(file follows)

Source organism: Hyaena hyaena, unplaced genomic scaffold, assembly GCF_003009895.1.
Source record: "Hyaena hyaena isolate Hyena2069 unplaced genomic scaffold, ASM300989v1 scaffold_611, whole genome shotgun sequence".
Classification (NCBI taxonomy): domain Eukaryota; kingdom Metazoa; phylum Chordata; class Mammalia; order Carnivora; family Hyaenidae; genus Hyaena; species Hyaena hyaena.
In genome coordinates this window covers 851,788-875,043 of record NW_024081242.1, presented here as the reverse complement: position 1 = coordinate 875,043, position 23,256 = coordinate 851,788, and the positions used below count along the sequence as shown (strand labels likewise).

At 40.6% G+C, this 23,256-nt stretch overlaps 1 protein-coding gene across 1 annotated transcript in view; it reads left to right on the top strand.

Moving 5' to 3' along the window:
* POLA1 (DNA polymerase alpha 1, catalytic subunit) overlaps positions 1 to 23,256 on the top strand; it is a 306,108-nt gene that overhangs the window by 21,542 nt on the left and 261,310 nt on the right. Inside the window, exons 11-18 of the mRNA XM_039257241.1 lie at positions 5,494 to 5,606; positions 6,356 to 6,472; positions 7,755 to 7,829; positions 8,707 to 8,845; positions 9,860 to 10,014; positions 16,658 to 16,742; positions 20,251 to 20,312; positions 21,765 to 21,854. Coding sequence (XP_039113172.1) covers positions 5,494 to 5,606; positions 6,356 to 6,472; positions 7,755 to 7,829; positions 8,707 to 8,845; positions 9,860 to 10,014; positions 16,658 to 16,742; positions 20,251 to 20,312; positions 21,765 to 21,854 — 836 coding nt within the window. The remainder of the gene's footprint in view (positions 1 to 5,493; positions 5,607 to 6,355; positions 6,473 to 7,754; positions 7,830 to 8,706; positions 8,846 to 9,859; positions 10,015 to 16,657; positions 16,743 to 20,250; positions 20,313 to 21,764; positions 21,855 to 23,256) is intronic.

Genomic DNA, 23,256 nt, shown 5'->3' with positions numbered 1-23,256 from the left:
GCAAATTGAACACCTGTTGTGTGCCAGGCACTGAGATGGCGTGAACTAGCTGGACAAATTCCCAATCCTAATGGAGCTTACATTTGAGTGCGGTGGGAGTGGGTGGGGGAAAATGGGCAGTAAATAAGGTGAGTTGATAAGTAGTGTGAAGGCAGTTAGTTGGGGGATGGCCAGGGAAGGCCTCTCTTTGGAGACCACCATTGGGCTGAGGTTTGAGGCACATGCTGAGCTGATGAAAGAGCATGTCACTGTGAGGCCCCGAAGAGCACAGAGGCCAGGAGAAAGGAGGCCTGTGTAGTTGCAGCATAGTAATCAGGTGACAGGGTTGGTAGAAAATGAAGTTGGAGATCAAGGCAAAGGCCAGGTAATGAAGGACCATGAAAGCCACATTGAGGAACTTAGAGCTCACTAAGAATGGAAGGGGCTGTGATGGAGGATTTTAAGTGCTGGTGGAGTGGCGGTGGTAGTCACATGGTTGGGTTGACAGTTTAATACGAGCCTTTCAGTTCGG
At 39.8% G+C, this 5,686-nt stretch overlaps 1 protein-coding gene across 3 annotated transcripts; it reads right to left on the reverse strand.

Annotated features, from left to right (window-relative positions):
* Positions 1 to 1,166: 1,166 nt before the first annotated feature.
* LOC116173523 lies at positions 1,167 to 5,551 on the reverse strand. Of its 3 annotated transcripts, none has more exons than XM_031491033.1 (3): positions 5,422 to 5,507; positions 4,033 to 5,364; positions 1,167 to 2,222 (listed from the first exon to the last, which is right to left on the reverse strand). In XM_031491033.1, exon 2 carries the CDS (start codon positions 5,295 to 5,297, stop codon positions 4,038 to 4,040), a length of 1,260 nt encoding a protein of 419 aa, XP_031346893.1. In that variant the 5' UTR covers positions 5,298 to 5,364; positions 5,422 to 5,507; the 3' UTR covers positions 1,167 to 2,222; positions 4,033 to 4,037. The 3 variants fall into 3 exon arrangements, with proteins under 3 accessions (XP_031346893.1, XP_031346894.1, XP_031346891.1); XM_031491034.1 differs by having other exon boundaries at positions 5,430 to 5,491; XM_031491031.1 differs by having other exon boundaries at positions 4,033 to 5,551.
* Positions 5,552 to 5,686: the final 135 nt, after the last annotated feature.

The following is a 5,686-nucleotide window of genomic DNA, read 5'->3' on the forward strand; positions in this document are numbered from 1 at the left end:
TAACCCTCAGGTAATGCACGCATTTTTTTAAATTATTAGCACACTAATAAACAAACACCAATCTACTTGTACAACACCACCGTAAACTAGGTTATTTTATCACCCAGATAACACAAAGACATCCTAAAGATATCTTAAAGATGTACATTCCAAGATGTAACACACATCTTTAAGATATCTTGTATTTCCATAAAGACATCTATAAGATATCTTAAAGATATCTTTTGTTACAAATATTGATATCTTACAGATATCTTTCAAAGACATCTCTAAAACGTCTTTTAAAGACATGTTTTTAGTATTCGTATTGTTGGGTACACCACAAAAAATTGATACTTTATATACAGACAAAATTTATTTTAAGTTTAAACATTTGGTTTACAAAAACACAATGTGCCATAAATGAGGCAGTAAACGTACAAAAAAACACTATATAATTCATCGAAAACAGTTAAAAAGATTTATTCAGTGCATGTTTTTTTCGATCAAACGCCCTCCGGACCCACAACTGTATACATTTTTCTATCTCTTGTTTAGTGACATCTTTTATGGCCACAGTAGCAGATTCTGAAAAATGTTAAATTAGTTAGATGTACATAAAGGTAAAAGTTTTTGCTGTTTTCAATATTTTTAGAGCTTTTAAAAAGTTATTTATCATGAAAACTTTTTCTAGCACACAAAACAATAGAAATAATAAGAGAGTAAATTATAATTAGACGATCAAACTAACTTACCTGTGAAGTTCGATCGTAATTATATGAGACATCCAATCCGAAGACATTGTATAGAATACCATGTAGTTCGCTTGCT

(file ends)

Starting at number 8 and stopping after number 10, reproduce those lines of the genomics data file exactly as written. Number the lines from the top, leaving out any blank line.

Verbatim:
Genomic DNA, 23,256 nt, shown 5'->3' with positions numbered 1-23,256 from the left:
GCAAATTGAACACCTGTTGTGTGCCAGGCACTGAGATGGCGTGAACTAGCTGGACAAATTCCCAATCCTAATGGAGCTTACATTTGAGTGCGGTGGGAGTGGGTGGGGGAAAATGGGCAGTAAATAAGGTGAGTTGATAAGTAGTGTGAAGGCAGTTAGTTGGGGGATGGCCAGGGAAGGCCTCTCTTTGGAGACCACCATTGGGCTGAGGTTTGAGGCACATGCTGAGCTGATGAAAGAGCATGTCACTGTGAGGCCCCGAAGAGCACAGAGGCCAGGAGAAAGGAGGCCTGTGTAGTTGCAGCATAGTAATCAGGTGACAGGGTTGGTAGAAAATGAAGTTGGAGATCAAGGCAAAGGCCAGGTAATGAAGGACCATGAAAGCCACATTGAGGAACTTAGAGCTCACTAAGAATGGAAGGGGCTGTGATGGAGGATTTTAAGTGCTGGTGGAGTGGCGGTGGTAGTCACATGGTTGGGTTGACAGTTTAATACGAGCCTTTCAGTTCGG
At 39.8% G+C, this 5,686-nt stretch overlaps 1 protein-coding gene across 3 annotated transcripts; it reads right to left on the reverse strand.